In three main chapters the analysis moves from a consideration of Eastern European Jews within their native settings, to a reflection on the journey towards Britain, and an interpretation of the Jewish East End. Beginning with the assassination of Tsar Alexander II in 1881, which ushered in a wave of antisemitic violence across the Pale of Settlement, and closing with the passing of the Aliens Act into British law in 1906, Ewence presents a fine-grained analysis of a range of contemporary genres. Key tropes throughout the book are various investments of ‘the Jew’ with anxieties about British national identity and the integrity of the nation, images of ‘the Jew’ giving shape to a range of ideas that are antithetical to British national self-understandings. Set in sharp relief to British colonial enterprises, the ‘conceptual Jew’ that emerges from contemporary literature embodies qualities in conflict with British territorial integrity and territorial expansion in the colonies, being largely seen as malevolent and as conspiratorial in their search for Jewish territorial dominance. Even the lack of Jewish territorial self-determination, a trope running through much of the British imagination of ‘the Jew’, was transmuted into a fantasy about Jewish territorial power, which both belied and also gained imaginary force from the absence of Jewish geographical self-determination in reality. Whether benevolently disposed towards immigrants who fled persecution and poverty, or seeking to curtail immigration, for most commentators ‘alien Jews’ did not fit into the British national narrative, due to supra- or trans-national characteristics that were seen to contain claims to territory at odds with a world dominated by nation states.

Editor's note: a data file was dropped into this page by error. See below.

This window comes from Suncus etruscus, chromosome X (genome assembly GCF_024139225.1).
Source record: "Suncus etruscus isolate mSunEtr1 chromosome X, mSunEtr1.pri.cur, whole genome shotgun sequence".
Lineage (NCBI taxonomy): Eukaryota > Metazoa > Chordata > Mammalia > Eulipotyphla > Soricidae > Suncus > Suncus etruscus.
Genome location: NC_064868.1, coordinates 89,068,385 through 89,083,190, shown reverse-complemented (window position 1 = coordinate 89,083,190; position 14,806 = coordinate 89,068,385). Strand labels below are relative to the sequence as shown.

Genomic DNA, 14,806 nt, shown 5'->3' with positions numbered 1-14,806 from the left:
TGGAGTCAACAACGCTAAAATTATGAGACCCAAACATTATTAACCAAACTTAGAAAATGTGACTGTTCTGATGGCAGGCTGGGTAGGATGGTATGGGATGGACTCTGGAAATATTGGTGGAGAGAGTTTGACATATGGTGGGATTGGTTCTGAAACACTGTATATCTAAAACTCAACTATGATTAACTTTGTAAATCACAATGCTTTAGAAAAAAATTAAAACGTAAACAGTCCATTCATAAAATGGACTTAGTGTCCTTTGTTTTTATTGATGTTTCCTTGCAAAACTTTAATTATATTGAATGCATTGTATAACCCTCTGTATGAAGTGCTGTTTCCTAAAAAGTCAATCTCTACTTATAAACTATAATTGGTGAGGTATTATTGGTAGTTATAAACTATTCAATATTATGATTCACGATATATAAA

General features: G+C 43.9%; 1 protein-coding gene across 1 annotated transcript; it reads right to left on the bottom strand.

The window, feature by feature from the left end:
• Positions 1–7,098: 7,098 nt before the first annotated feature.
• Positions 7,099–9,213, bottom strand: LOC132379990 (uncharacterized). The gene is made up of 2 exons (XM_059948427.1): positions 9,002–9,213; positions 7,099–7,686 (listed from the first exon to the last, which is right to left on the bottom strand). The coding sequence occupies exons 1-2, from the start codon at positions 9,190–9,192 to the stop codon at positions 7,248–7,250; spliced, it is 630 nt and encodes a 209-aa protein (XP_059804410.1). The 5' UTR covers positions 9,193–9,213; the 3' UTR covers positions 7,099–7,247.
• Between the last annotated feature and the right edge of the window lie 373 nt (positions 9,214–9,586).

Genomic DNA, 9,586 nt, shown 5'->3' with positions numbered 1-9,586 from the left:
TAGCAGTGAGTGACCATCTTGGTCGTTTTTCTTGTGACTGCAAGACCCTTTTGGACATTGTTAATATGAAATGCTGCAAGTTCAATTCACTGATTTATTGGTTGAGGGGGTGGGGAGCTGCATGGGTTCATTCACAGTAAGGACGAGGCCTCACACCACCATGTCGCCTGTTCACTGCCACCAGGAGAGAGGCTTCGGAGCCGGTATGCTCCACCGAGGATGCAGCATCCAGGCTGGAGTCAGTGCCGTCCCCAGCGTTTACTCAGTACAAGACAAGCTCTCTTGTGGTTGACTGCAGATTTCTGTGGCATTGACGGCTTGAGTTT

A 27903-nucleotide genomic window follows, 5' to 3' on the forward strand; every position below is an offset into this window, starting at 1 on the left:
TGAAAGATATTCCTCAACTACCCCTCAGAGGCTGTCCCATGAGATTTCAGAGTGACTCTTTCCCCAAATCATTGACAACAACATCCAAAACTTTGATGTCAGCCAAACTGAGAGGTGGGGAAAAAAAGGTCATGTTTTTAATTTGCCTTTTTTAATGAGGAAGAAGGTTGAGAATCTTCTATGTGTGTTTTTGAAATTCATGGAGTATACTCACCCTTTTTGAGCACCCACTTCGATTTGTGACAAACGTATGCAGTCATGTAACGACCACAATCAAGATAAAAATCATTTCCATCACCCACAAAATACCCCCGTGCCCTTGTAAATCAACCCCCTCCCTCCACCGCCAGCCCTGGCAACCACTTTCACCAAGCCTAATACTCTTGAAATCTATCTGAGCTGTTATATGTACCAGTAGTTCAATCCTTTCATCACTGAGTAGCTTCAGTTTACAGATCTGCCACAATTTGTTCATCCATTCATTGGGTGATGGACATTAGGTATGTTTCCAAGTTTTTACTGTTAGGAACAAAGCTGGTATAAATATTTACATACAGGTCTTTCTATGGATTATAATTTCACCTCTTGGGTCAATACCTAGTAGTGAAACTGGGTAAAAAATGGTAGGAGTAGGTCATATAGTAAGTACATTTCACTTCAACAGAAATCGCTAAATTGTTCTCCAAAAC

Cutting through British society by researching politicians, journalists, travel writers, and novelists of all social backgrounds, Ewence iweaves an insightful portrait of the perception of potential and actual immigrant Jews in Britain at the end of the 19th century. Focusing on the debates preceding the passing of the 1905 Aliens Act, she demonstrates that at the turn of the 20th century the figure of the ‘alien Jew’ drew on national discourses in relation to migration in ways that expressed a number of concerns in often contradictory ways. ‘The Jew’, as prior works by Hannah Arendt, Bryan Cheyette and Zygmunt Bauman have demonstrated, was seen to be both territorially bound and itinerant, and as such could be seen to resist the ‘self-evident truths’ on which claims to nationhood – territory, natural belonging, heredity of these qualities – rested.
Chapter two analyses the encounter of 19th century British travellers with Eastern European Jews in their countries of origin. Here Ewence uncovers the perception of Jews as a population that stakes out claims on the territory they inhabit as well as on locations further afield. These depictions sit alongside characterisations of Jews as subject to persecution and without any spatial claims at all, while also conjuring images of a ‘sanitised safety of a bucolic Jewish agrarian world’ (65). Through a close reading of commentators such as William Evans-Gordon, a staunch critic of Jewish immigration to Britain, she locates another motivation in these assessments of Eastern European Jews: by forging connections between portraits of Jewish life and British imperialism, writers such as Evans-Gordon characterised Jews as rival imperialists with a design on territorial expansion through immigration. What is actually at work in these fantasies about Jews are the ‘anxieties of an imperial nation threatened by the territorial ambitions of others, however great or small, real or imagined’ (65).